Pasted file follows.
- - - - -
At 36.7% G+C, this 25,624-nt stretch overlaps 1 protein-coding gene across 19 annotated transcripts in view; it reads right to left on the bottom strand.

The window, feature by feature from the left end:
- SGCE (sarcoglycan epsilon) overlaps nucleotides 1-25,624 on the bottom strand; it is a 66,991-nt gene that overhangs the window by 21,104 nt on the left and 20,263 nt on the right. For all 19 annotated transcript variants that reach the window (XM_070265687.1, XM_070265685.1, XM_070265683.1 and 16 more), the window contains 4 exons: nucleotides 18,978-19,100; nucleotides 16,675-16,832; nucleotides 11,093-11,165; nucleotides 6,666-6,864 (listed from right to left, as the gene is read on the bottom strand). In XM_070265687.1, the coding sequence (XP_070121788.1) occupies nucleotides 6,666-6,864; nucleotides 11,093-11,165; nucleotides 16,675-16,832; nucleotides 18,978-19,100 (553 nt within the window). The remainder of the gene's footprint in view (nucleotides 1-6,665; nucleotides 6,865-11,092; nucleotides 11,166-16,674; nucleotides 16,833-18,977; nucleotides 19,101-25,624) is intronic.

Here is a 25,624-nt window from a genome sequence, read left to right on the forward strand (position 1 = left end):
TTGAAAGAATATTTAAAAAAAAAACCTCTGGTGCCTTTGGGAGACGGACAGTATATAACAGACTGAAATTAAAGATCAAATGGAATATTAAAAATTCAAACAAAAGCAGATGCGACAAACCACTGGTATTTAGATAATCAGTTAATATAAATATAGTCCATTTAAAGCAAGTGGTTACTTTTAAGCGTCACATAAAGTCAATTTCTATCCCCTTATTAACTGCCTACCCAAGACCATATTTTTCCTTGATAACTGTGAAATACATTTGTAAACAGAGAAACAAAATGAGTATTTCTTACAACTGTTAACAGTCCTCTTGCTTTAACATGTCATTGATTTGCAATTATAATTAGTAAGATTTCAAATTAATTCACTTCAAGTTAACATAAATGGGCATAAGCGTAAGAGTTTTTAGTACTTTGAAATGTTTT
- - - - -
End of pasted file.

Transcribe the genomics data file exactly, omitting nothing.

At 36.7% G+C, this 25,624-nt stretch overlaps 1 protein-coding gene across 19 annotated transcripts in view; it reads right to left on the bottom strand.

The window, feature by feature from the left end:
- SGCE (sarcoglycan epsilon) overlaps nucleotides 1-25,624 on the bottom strand; it is a 66,991-nt gene that overhangs the window by 21,104 nt on the left and 20,263 nt on the right. For all 19 annotated transcript variants that reach the window (XM_070265687.1, XM_070265685.1, XM_070265683.1 and 16 more), the window contains 4 exons: nucleotides 18,978-19,100; nucleotides 16,675-16,832; nucleotides 11,093-11,165; nucleotides 6,666-6,864 (listed from right to left, as the gene is read on the bottom strand). In XM_070265687.1, the coding sequence (XP_070121788.1) occupies nucleotides 6,666-6,864; nucleotides 11,093-11,165; nucleotides 16,675-16,832; nucleotides 18,978-19,100 (553 nt within the window). The remainder of the gene's footprint in view (nucleotides 1-6,665; nucleotides 6,865-11,092; nucleotides 11,166-16,674; nucleotides 16,833-18,977; nucleotides 19,101-25,624) is intronic.

Here is a 25,624-nt window from a genome sequence, read left to right on the forward strand (position 1 = left end):
TTGAAAGAATATTTAAAAAAAAAACCTCTGGTGCCTTTGGGAGACGGACAGTATATAACAGACTGAAATTAAAGATCAAATGGAATATTAAAAATTCAAACAAAAGCAGATGCGACAAACCACTGGTATTTAGATAATCAGTTAATATAAATATAGTCCATTTAAAGCAAGTGGTTACTTTTAAGCGTCACATAAAGTCAATTTCTATCCCCTTATTAACTGCCTACCCAAGACCATATTTTTCCTTGATAACTGTGAAATACATTTGTAAACAGAGAAACAAAATGAGTATTTCTTACAACTGTTAACAGTCCTCTTGCTTTAACATGTCATTGATTTGCAATTATAATTAGTAAGATTTCAAATTAATTCACTTCAAGTTAACATAAATGGGCATAAGCGTAAGAGTTTTTAGTACTTTGAAATGTTTT